Yale Egyptological Studies Vol. 8
by Yekaterina Barbash
This new study is the first translation of the papyrus of Padikakem, with an extensive commentary. The complete early Ptolemaic manuscript from the Walters Art Museum contains two uncommon texts in hieratic. The initial text, a Ritual of Introducing the Multitude on the Last Day of Tekh, is identified as a temple liturgy by its rubric title, while its themes recall love poetry and the Lamentations of Isis and Nephthys. The second text, a rarely attested Book III of glorification spells (sakhw) has an exclusively mortuary character. The spells of this section largely originate in the Pyramid Texts and include specific instructions for recitation by the lector priest. The two texts are established as a coherent composition that belongs to the Greco - Roman tradition of merging Egyptian funerary practices with temple liturgies. The diverse sources and themes of the texts shed light on the evolution of Osirian and mortuary theologies from the Old Kingdom onwards. The study also thoroughly examines the development of grammar and paleography among the parallels. 356p, 10 b/w pls, 4 tbls. (Yale Egyptological Seminar 2011)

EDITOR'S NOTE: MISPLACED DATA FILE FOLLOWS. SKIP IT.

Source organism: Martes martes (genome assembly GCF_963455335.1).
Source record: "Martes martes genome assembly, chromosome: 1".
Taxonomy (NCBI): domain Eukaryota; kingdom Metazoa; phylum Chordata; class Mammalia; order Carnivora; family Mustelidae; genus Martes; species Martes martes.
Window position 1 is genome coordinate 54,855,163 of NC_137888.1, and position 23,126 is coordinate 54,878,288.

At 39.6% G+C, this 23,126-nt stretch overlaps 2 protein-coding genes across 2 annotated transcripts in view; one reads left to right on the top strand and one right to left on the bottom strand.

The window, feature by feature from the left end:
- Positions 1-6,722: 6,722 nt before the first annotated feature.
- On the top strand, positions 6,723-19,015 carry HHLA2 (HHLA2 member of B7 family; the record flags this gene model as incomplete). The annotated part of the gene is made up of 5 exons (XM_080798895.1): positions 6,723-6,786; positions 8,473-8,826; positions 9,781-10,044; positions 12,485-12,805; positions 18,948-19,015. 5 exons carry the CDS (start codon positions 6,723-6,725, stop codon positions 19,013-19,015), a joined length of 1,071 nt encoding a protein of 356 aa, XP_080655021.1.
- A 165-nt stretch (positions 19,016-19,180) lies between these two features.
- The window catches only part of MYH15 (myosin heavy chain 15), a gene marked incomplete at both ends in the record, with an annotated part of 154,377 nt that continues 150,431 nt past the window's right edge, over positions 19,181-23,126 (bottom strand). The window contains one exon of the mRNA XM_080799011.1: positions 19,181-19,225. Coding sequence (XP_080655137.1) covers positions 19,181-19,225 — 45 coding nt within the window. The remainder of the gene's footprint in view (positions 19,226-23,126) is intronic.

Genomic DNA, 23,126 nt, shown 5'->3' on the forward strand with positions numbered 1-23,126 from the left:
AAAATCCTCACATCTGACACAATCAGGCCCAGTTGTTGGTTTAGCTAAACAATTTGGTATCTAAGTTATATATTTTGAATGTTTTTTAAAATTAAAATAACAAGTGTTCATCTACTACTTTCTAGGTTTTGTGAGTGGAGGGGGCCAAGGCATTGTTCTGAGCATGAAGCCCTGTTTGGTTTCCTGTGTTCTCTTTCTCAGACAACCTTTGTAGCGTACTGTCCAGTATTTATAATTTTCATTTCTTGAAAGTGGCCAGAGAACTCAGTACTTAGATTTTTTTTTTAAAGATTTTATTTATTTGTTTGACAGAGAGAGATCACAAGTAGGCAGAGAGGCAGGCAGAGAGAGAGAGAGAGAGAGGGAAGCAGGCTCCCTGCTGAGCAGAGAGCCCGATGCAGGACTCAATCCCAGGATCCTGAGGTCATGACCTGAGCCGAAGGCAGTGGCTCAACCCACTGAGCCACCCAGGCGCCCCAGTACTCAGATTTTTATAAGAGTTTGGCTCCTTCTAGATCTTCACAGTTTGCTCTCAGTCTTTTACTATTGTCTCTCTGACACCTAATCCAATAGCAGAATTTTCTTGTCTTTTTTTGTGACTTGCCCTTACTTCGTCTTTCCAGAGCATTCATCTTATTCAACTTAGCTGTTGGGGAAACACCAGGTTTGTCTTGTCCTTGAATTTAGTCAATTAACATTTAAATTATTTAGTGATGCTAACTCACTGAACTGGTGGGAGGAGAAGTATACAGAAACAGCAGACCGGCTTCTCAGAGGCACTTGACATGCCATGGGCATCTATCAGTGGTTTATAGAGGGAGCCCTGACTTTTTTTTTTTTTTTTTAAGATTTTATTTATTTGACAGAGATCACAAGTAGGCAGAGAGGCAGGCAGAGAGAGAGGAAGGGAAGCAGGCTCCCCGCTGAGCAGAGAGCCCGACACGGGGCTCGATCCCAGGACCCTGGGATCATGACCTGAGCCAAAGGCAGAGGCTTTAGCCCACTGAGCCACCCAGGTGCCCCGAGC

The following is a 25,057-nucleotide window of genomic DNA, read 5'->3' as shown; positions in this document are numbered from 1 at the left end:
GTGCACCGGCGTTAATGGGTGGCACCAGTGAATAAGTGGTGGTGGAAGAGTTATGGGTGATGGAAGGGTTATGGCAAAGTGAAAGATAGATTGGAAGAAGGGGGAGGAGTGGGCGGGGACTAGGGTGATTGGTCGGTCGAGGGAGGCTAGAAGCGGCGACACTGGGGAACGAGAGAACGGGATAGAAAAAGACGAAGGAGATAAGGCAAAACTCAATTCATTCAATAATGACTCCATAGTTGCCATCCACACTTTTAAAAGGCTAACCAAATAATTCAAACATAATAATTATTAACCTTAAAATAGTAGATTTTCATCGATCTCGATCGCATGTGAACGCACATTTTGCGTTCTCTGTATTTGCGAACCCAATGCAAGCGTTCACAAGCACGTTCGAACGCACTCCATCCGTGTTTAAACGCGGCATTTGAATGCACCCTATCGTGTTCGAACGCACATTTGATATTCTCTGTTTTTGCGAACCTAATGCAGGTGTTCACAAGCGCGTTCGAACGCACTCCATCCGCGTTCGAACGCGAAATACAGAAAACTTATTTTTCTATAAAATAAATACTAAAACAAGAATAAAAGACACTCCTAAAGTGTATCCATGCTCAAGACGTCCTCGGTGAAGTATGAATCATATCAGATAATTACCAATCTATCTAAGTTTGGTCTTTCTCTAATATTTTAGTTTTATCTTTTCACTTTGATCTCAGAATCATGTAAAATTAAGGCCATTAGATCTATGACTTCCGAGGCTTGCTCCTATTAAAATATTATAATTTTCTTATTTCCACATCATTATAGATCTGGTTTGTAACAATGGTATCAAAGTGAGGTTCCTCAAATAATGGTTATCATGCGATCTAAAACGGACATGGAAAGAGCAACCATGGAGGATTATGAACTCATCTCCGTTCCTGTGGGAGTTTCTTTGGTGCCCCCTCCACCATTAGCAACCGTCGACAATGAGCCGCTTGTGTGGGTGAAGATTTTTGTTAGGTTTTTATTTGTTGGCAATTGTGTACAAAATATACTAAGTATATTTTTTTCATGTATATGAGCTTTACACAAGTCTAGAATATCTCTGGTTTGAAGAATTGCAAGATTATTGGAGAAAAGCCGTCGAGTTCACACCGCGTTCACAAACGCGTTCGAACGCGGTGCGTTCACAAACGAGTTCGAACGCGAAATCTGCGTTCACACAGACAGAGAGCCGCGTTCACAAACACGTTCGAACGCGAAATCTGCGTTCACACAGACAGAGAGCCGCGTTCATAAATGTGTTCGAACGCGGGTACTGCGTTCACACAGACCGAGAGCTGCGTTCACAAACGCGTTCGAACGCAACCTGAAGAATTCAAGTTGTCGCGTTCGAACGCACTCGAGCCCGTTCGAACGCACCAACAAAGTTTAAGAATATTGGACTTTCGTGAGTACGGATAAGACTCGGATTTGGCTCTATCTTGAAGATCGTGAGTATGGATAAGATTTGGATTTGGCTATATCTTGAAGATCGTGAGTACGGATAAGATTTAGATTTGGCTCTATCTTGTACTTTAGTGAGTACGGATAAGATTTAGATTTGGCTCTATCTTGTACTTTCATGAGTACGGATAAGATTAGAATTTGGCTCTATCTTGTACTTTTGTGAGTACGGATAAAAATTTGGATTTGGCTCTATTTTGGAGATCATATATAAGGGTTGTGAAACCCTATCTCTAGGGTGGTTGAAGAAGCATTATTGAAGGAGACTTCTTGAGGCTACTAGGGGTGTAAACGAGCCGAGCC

Publications of the Pennsylvania-Yale Expedition to Egypt
Co-Directed by David B. O’Connor and William Kelly Simpson
1 Heka-Nefer and the Dynastic Material from Toshka and Arminna (New Haven and Philadelphia, 1963)
William Kelly Simpson
2 The Late Nubian Settlement at Arminna West (New Haven and Philadelphia, 1967)
Bruce G. Trigger
3 The Classic Christian Townsite at Arminna West (New Haven and Philadelphia, 1967)
Kent R. Weeks
4 The Meroitic Funerary Inscriptions from Arminna West (New Haven and Philadelphia, 1970)
Bruce J. Trigger
5 The Terrace of the Great God at Abydos: The Offering Chapels of Dynasties 12 and 13. (New Haven and Philadelphia, 1974).
William Kelly Simpson
6 Inscribed Material from the Pennsylvania-Yale Excavations at Abydos (New Haven and Philadelphia,
William Kelly Simpson
An illustrated catalogue of inscriptions recorded during excavations between 1967-69. The inscriptions comprise literary and religious ostraca, construction records, Middle Kingdom texts from the chapel area, inscribed potsherds, bricks, seals and other objects.
8. The Mortuary Temple of Senwosret III at Abydos
The ruins of the mortuary complex named /Enduring-are-the Places of Khakaure-true-of-voice- in-Abydos/ are located at South Abydos. Erected for pharaoh Khakaure-Senwosret III (ca. 1878-1841 BC) of Dynasty 12, the Abydos complex includes a subterranean royal tomb built beneath a peak anciently called /Anubis-Mountain/, and a mortuary temple named /Nefer-Ka (Beautiful-is-the-Ka)/. Although the Egypt Exploration Fund initially discovered and examined the site between 1899-1902, the University of Pennsylvania-Yale University-Institute of Fine Arts, NYU Expedition initiated a renewed program of excavation at South Abydos.